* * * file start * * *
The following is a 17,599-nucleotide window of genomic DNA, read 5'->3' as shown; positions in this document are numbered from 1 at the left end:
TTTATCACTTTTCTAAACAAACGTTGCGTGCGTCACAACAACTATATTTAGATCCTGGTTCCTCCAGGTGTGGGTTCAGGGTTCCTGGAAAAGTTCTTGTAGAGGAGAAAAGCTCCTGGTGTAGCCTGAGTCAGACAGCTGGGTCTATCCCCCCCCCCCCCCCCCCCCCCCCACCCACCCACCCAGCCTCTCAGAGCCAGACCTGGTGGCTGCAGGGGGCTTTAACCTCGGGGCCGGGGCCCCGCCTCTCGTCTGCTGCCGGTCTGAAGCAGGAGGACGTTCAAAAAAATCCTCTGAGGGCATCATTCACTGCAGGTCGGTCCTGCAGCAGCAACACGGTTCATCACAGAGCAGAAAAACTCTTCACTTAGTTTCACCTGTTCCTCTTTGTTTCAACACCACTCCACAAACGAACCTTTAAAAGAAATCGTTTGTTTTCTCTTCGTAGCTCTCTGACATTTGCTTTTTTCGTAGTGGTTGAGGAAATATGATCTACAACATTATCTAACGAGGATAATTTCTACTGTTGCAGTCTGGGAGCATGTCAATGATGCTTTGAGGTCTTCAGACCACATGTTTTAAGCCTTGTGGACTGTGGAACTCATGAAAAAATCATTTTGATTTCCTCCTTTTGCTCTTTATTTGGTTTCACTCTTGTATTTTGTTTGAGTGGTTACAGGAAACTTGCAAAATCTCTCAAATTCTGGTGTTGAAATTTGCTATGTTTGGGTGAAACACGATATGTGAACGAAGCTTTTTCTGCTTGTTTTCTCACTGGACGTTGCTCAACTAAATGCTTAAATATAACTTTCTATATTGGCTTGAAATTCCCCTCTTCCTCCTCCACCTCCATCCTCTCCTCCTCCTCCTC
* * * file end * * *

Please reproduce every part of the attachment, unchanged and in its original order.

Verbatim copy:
The following is a 17,599-nucleotide window of genomic DNA, read 5'->3' as shown; positions in this document are numbered from 1 at the left end:
TTTATCACTTTTCTAAACAAACGTTGCGTGCGTCACAACAACTATATTTAGATCCTGGTTCCTCCAGGTGTGGGTTCAGGGTTCCTGGAAAAGTTCTTGTAGAGGAGAAAAGCTCCTGGTGTAGCCTGAGTCAGACAGCTGGGTCTATCCCCCCCCCCCCCCCCCCCCCCCCACCCACCCACCCAGCCTCTCAGAGCCAGACCTGGTGGCTGCAGGGGGCTTTAACCTCGGGGCCGGGGCCCCGCCTCTCGTCTGCTGCCGGTCTGAAGCAGGAGGACGTTCAAAAAAATCCTCTGAGGGCATCATTCACTGCAGGTCGGTCCTGCAGCAGCAACACGGTTCATCACAGAGCAGAAAAACTCTTCACTTAGTTTCACCTGTTCCTCTTTGTTTCAACACCACTCCACAAACGAACCTTTAAAAGAAATCGTTTGTTTTCTCTTCGTAGCTCTCTGACATTTGCTTTTTTCGTAGTGGTTGAGGAAATATGATCTACAACATTATCTAACGAGGATAATTTCTACTGTTGCAGTCTGGGAGCATGTCAATGATGCTTTGAGGTCTTCAGACCACATGTTTTAAGCCTTGTGGACTGTGGAACTCATGAAAAAATCATTTTGATTTCCTCCTTTTGCTCTTTATTTGGTTTCACTCTTGTATTTTGTTTGAGTGGTTACAGGAAACTTGCAAAATCTCTCAAATTCTGGTGTTGAAATTTGCTATGTTTGGGTGAAACACGATATGTGAACGAAGCTTTTTCTGCTTGTTTTCTCACTGGACGTTGCTCAACTAAATGCTTAAATATAACTTTCTATATTGGCTTGAAATTCCCCTCTTCCTCCTCCACCTCCATCCTCTCCTCCTCCTCCTC